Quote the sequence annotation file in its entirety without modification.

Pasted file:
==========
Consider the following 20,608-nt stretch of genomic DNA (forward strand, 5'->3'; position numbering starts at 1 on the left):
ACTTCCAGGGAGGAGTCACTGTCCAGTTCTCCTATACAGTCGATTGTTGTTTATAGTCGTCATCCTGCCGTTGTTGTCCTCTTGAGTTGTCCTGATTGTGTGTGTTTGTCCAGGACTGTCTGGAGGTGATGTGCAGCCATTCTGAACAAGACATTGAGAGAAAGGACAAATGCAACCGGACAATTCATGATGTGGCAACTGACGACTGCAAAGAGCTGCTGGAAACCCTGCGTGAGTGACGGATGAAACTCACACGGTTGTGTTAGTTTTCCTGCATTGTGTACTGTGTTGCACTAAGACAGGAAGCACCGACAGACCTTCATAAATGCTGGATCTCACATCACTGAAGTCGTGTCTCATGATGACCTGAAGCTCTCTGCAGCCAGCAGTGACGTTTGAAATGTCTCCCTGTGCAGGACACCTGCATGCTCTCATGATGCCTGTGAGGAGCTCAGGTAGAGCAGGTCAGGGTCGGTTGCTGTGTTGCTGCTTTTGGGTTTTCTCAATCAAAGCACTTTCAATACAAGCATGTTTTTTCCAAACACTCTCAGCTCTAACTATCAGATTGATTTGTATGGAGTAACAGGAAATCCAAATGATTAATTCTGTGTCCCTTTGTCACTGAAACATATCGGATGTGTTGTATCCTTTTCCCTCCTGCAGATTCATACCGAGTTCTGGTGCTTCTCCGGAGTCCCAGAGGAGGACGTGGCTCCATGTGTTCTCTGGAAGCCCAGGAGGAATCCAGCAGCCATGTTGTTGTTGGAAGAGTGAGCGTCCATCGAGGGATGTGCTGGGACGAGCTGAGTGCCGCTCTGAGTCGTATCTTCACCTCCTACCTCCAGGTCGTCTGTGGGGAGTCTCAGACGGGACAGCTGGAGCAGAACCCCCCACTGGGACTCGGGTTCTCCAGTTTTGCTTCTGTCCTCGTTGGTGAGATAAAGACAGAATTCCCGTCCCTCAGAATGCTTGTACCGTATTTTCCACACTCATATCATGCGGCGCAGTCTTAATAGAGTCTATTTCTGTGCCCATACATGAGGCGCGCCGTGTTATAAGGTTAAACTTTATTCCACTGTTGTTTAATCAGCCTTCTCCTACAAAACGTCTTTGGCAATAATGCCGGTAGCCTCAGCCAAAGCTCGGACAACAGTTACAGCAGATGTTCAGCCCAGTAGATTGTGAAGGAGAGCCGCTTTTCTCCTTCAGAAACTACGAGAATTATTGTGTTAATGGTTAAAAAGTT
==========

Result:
Consider the following 20,608-nt stretch of genomic DNA (forward strand, 5'->3'; position numbering starts at 1 on the left):
ACTTCCAGGGAGGAGTCACTGTCCAGTTCTCCTATACAGTCGATTGTTGTTTATAGTCGTCATCCTGCCGTTGTTGTCCTCTTGAGTTGTCCTGATTGTGTGTGTTTGTCCAGGACTGTCTGGAGGTGATGTGCAGCCATTCTGAACAAGACATTGAGAGAAAGGACAAATGCAACCGGACAATTCATGATGTGGCAACTGACGACTGCAAAGAGCTGCTGGAAACCCTGCGTGAGTGACGGATGAAACTCACACGGTTGTGTTAGTTTTCCTGCATTGTGTACTGTGTTGCACTAAGACAGGAAGCACCGACAGACCTTCATAAATGCTGGATCTCACATCACTGAAGTCGTGTCTCATGATGACCTGAAGCTCTCTGCAGCCAGCAGTGACGTTTGAAATGTCTCCCTGTGCAGGACACCTGCATGCTCTCATGATGCCTGTGAGGAGCTCAGGTAGAGCAGGTCAGGGTCGGTTGCTGTGTTGCTGCTTTTGGGTTTTCTCAATCAAAGCACTTTCAATACAAGCATGTTTTTTCCAAACACTCTCAGCTCTAACTATCAGATTGATTTGTATGGAGTAACAGGAAATCCAAATGATTAATTCTGTGTCCCTTTGTCACTGAAACATATCGGATGTGTTGTATCCTTTTCCCTCCTGCAGATTCATACCGAGTTCTGGTGCTTCTCCGGAGTCCCAGAGGAGGACGTGGCTCCATGTGTTCTCTGGAAGCCCAGGAGGAATCCAGCAGCCATGTTGTTGTTGGAAGAGTGAGCGTCCATCGAGGGATGTGCTGGGACGAGCTGAGTGCCGCTCTGAGTCGTATCTTCACCTCCTACCTCCAGGTCGTCTGTGGGGAGTCTCAGACGGGACAGCTGGAGCAGAACCCCCCACTGGGACTCGGGTTCTCCAGTTTTGCTTCTGTCCTCGTTGGTGAGATAAAGACAGAATTCCCGTCCCTCAGAATGCTTGTACCGTATTTTCCACACTCATATCATGCGGCGCAGTCTTAATAGAGTCTATTTCTGTGCCCATACATGAGGCGCGCCGTGTTATAAGGTTAAACTTTATTCCACTGTTGTTTAATCAGCCTTCTCCTACAAAACGTCTTTGGCAATAATGCCGGTAGCCTCAGCCAAAGCTCGGACAACAGTTACAGCAGATGTTCAGCCCAGTAGATTGTGAAGGAGAGCCGCTTTTCTCCTTCAGAAACTACGAGAATTATTGTGTTAATGGTTAAAAAGTT